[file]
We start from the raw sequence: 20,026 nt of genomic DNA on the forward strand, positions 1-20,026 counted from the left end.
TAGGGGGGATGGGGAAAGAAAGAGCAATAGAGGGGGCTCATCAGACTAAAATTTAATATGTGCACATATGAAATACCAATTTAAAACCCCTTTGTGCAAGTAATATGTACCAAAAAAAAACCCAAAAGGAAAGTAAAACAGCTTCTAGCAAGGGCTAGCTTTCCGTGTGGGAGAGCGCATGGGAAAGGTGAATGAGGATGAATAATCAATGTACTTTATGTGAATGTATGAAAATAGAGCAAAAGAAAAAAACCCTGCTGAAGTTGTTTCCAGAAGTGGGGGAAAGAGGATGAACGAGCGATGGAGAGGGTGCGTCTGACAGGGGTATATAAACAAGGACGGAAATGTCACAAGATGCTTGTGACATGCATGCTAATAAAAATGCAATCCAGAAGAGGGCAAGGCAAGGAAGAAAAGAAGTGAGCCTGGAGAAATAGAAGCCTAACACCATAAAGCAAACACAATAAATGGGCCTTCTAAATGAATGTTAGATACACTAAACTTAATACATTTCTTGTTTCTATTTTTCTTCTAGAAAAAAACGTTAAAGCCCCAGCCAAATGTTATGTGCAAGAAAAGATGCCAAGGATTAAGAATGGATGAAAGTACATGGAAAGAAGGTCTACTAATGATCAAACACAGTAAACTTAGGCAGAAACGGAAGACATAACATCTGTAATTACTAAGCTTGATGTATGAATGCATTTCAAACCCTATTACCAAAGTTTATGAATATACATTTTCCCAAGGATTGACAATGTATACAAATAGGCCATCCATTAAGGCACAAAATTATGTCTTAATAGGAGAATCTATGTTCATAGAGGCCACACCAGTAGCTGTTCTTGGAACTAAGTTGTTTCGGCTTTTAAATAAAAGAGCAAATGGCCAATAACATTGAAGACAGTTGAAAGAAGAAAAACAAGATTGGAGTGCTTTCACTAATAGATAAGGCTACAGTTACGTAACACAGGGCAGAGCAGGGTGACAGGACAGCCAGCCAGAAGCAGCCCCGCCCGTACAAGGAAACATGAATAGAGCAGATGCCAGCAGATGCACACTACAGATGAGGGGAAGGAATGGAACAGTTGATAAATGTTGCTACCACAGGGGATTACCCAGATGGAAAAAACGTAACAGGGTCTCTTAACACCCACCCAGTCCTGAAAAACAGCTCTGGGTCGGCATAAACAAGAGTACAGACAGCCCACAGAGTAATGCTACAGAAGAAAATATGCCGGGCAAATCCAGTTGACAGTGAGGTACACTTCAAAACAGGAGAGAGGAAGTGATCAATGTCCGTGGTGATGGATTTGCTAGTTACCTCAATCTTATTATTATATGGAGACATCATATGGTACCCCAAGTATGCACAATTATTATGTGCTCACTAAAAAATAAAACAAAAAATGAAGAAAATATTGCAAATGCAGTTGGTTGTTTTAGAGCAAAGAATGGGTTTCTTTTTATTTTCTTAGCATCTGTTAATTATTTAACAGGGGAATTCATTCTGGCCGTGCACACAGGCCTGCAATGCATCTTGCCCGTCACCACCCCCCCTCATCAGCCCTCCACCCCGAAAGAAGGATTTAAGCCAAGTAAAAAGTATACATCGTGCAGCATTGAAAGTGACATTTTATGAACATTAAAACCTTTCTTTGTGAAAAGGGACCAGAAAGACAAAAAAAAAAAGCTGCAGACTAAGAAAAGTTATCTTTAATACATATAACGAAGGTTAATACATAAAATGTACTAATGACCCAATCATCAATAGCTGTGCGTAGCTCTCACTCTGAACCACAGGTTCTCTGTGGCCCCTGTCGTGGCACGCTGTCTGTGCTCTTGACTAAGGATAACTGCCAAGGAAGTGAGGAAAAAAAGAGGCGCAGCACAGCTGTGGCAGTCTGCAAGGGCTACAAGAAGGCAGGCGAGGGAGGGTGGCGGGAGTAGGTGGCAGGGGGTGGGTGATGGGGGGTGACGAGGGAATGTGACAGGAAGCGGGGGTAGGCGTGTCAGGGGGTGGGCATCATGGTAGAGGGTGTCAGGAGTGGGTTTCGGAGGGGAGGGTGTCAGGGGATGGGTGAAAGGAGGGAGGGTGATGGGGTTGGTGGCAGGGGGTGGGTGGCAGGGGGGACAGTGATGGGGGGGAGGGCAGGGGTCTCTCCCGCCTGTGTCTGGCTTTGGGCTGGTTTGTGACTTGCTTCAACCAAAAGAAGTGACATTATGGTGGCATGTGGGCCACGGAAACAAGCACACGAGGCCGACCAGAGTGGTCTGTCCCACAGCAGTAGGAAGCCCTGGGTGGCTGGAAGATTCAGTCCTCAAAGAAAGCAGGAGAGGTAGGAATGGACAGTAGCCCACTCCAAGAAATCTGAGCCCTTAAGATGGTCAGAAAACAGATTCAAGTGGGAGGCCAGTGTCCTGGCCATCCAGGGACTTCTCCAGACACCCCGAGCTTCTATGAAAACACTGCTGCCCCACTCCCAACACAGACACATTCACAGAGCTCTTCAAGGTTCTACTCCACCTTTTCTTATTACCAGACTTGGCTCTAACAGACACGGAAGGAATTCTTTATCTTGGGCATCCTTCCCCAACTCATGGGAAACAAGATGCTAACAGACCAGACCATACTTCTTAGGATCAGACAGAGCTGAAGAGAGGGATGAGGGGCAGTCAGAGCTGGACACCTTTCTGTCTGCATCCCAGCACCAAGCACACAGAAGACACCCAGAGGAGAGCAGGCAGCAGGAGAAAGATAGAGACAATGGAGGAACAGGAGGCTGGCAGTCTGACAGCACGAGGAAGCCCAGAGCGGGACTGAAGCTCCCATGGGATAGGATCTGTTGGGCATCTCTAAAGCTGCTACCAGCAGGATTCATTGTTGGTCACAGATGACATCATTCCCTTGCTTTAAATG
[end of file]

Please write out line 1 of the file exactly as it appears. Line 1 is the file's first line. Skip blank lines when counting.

We start from the raw sequence: 20,026 nt of genomic DNA on the forward strand, positions 1-20,026 counted from the left end.